Why replace a working MES with a new MES? There are many reasons, and they must be sound and significant for most companies to take on such a major endeavor. Industry 4.0 and an array of emerging digital technologies make the prospect of upgrading your MES attractive—taking advantage of new technologies; reducing a ‘hodgepodge’ of applications for a centrally-managed, cohesive application framework; and addressing hardware/software end of life issues with no migration path.
Establishing the need for an MES at the C-suite level is perhaps the first and most significant step in the long but highly rewarding journey of MES implementation. From that moment to the time an MES is deployed across the value chain, there will be a time lapse of at least 2 to 3 years.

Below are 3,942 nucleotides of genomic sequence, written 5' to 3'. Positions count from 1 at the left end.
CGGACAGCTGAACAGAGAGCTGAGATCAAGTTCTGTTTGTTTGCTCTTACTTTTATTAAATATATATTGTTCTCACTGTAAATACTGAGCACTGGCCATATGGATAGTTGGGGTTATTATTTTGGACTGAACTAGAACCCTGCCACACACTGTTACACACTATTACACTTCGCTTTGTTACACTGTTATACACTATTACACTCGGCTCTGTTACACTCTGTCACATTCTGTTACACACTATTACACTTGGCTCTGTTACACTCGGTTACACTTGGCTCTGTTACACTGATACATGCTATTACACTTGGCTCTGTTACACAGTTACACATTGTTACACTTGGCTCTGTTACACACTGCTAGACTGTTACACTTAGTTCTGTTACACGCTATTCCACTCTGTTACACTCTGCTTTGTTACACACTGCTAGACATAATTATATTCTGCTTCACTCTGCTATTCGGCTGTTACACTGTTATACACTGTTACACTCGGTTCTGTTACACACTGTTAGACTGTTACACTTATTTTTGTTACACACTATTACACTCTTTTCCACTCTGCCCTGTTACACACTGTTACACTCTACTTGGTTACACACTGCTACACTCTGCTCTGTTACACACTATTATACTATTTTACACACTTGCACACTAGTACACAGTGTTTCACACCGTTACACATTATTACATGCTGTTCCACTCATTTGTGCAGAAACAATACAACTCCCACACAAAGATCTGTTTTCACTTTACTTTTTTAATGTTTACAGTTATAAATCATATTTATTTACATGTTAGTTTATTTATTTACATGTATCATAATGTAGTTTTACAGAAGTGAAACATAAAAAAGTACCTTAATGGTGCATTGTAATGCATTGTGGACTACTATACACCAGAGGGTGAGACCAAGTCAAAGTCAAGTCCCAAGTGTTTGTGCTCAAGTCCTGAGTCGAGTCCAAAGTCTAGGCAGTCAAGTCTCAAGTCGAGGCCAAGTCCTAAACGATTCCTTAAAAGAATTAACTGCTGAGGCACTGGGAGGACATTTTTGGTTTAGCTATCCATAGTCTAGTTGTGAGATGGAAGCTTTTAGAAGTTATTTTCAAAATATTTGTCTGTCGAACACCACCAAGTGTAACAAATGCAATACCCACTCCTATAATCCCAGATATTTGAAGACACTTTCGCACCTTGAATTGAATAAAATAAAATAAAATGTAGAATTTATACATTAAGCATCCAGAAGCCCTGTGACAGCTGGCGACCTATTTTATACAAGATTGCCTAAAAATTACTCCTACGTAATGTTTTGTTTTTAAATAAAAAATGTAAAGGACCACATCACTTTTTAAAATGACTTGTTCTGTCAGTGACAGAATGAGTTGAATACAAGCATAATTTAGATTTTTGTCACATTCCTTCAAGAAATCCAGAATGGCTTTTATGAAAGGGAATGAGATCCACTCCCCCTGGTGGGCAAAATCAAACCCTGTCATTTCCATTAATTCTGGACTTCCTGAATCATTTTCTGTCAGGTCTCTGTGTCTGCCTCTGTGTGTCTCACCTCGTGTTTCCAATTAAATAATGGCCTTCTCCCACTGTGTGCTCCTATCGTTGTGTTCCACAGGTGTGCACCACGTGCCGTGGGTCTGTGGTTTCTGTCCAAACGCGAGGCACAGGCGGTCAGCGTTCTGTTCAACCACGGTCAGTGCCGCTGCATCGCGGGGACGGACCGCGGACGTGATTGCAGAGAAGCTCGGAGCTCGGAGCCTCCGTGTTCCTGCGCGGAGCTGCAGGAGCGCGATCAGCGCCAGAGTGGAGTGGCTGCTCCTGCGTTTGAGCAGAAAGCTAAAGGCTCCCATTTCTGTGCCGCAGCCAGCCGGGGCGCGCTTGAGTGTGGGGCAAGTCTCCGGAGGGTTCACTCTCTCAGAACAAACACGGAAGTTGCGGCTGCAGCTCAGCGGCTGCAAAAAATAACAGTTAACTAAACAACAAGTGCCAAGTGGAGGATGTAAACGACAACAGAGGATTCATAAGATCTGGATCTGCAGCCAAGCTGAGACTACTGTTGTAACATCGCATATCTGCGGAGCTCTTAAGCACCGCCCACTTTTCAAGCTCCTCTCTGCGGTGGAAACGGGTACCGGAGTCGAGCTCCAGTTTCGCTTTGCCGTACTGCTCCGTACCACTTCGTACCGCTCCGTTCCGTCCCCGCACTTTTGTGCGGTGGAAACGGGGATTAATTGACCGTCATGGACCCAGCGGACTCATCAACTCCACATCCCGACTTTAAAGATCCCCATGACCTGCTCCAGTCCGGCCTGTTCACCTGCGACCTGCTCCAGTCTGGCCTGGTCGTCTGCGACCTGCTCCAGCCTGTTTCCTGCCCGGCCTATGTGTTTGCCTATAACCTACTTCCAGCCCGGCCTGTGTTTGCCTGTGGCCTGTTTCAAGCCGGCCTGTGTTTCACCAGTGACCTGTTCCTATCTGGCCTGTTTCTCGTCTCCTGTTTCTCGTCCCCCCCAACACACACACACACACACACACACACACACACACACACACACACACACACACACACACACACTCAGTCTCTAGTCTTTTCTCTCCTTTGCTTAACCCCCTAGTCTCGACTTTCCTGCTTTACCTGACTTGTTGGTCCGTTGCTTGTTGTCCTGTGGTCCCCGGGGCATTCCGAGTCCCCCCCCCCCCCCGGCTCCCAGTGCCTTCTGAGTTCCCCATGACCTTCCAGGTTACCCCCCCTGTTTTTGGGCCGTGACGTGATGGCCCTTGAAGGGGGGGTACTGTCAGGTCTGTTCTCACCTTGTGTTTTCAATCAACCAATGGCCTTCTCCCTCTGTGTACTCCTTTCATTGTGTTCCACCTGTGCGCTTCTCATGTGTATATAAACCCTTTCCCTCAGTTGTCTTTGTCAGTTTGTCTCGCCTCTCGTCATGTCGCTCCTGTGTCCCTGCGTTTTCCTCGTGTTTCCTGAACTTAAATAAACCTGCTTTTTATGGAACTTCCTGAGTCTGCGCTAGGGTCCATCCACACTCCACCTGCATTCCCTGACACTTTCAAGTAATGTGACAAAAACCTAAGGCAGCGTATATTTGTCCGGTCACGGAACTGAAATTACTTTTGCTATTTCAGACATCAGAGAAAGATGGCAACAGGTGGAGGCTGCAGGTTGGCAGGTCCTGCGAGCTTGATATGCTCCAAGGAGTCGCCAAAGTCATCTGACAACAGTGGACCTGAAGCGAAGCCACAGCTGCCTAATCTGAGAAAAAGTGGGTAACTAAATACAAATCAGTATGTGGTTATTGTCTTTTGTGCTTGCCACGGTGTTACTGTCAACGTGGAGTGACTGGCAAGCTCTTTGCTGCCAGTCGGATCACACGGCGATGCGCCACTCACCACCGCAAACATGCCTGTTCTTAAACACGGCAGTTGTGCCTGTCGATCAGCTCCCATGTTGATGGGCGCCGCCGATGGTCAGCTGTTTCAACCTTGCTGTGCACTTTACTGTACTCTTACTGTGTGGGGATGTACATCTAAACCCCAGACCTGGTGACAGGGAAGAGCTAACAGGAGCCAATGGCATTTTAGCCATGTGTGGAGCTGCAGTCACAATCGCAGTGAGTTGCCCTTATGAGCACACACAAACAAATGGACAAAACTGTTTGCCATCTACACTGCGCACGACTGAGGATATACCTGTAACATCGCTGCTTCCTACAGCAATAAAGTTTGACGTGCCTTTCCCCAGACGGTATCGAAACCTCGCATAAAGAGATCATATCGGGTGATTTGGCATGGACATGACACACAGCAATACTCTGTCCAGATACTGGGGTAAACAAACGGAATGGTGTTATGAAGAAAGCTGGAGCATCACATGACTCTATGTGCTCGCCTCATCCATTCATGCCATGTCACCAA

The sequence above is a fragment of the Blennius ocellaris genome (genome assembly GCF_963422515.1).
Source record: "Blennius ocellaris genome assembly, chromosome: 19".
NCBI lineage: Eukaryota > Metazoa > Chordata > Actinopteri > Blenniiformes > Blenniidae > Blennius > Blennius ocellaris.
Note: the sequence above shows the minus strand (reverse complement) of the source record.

It is only after the top management realizes the need to implement an MES, or to update the existing legacy system, that the MES project starts to take shape. With it comes complexity and fear of failure; so, to alleviate those fears, today we will explore ways in which you can ensure that your MES project is a success.
It’s not unusual to have concerns about progress to plan when the majority of resources will be working remotely. That’s why we’ve decided to share our practices and experience in these trying times.